66. Blair, regarding your proposed #8: if that’s directed at David, I’m not seeing any place on this thread where David appealed to his experience as a former member of the church as a source of authority. He may have done this in the past—I don’t know for certain—but it doesn’t strike me as his style.

    I have so much to say and so little time to say it in, but I want to put in that I personally don’t believe in “Mormon doctrine,” not because Mormons don’t talk about something called “Mormon doctrine” or because Mormons don’t believe in “Mormon doctrine.” I’m wary of the category because I think too many people on different sides of the debate try to use it as a weapon in a war of words.

    I find it more useful to say that there is only LDS thought and the history of LDS thought. Some strands of LDS thought are large, common, and widely taught by the church and believed by church members. Some strands are rare and less commonly taught, but still believed by a minority of the members. All of them are worthy of consideration and some degree of value in the discussion of what Mormons believe.

    What this means is that I refuse to dismiss ideas simply because they are uncommon, unofficial, or no longer taught by the church. I’m interested in LDS feminist theories of God, Heavenly Mother, and gender identity, even if they have never been spoken across a pulpit. I’m interested in what aquinas has to say when he expounds on Mormon beliefs using the Book of Mormon as a source, even if I feel that these ideas are closer to Protestant thought because the Book of Mormon is more 19th century Protestant theology than anything else. I’m interested in what folks like Kevin Barney and Bored in Vernal have to say about how God the Father sired Jesus, even if this idea makes other Mormons intensely uncomfortable and they’d rather shut down the conversation by calling that “not-doctrine.”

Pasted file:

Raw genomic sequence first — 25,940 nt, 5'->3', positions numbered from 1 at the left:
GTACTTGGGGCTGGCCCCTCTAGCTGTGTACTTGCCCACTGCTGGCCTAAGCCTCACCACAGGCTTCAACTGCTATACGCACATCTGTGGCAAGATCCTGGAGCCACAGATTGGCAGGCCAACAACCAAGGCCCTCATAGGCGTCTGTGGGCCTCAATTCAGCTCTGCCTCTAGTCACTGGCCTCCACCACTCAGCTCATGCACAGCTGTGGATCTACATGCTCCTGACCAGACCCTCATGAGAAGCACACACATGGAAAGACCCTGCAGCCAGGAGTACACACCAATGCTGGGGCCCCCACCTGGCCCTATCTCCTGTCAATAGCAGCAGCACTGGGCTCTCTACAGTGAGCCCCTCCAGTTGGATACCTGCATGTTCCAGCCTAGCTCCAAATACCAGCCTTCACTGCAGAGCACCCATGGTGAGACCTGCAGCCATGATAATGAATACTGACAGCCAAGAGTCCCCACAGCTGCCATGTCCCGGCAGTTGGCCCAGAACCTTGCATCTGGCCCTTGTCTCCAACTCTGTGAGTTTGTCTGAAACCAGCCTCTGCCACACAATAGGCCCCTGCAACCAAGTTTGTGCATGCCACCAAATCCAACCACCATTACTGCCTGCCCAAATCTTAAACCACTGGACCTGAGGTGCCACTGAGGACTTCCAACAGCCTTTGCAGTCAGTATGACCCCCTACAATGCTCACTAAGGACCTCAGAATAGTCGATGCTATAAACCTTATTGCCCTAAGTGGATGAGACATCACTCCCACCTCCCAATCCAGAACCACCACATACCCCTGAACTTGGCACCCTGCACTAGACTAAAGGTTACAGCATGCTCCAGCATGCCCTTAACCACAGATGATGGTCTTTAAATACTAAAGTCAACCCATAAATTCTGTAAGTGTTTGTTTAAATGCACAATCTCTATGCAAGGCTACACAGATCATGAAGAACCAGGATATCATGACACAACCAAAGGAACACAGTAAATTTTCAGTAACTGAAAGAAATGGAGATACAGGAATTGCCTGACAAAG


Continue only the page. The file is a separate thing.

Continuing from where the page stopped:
It’s all Mormon doctrine to me, and it’s all worth some degree of discussion and consideration.

    I’m not irritated by my conversations with Latter-day Saints on the Internet. I only get irritated when people question my own experiences with what Latter-day Saints say and believe, as with my “Denial is a River in Utah” post a while back. Maybe my experiences with Mormon have been atypical, maybe they haven’t been, but I promise that they have been genuinely mine and I’m being as sincere as I know how to be.